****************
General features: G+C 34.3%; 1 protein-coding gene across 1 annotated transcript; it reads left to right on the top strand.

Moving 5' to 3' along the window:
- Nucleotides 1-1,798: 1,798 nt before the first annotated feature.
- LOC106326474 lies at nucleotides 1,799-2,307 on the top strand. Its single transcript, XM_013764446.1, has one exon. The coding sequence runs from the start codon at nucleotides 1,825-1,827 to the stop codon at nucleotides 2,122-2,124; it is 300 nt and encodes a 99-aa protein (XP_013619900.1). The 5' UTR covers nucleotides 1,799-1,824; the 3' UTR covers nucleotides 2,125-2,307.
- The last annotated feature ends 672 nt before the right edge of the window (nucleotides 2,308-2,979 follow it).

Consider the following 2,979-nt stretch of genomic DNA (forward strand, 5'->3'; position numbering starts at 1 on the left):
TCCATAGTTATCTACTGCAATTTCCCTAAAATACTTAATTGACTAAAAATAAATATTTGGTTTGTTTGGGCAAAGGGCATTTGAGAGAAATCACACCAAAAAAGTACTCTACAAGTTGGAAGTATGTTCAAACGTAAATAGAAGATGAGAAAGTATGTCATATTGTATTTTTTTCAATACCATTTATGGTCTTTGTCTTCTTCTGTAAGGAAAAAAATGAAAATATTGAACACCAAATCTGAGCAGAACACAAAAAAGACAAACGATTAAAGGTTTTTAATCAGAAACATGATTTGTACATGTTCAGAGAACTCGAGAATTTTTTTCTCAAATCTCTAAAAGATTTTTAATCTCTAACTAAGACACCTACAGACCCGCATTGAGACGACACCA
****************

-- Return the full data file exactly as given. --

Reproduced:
General features: G+C 34.3%; 1 protein-coding gene across 1 annotated transcript; it reads left to right on the top strand.

Moving 5' to 3' along the window:
- Nucleotides 1-1,798: 1,798 nt before the first annotated feature.
- LOC106326474 lies at nucleotides 1,799-2,307 on the top strand. Its single transcript, XM_013764446.1, has one exon. The coding sequence runs from the start codon at nucleotides 1,825-1,827 to the stop codon at nucleotides 2,122-2,124; it is 300 nt and encodes a 99-aa protein (XP_013619900.1). The 5' UTR covers nucleotides 1,799-1,824; the 3' UTR covers nucleotides 2,125-2,307.
- The last annotated feature ends 672 nt before the right edge of the window (nucleotides 2,308-2,979 follow it).

Consider the following 2,979-nt stretch of genomic DNA (forward strand, 5'->3'; position numbering starts at 1 on the left):
TCCATAGTTATCTACTGCAATTTCCCTAAAATACTTAATTGACTAAAAATAAATATTTGGTTTGTTTGGGCAAAGGGCATTTGAGAGAAATCACACCAAAAAAGTACTCTACAAGTTGGAAGTATGTTCAAACGTAAATAGAAGATGAGAAAGTATGTCATATTGTATTTTTTTCAATACCATTTATGGTCTTTGTCTTCTTCTGTAAGGAAAAAAATGAAAATATTGAACACCAAATCTGAGCAGAACACAAAAAAGACAAACGATTAAAGGTTTTTAATCAGAAACATGATTTGTACATGTTCAGAGAACTCGAGAATTTTTTTCTCAAATCTCTAAAAGATTTTTAATCTCTAACTAAGACACCTACAGACCCGCATTGAGACGACACCA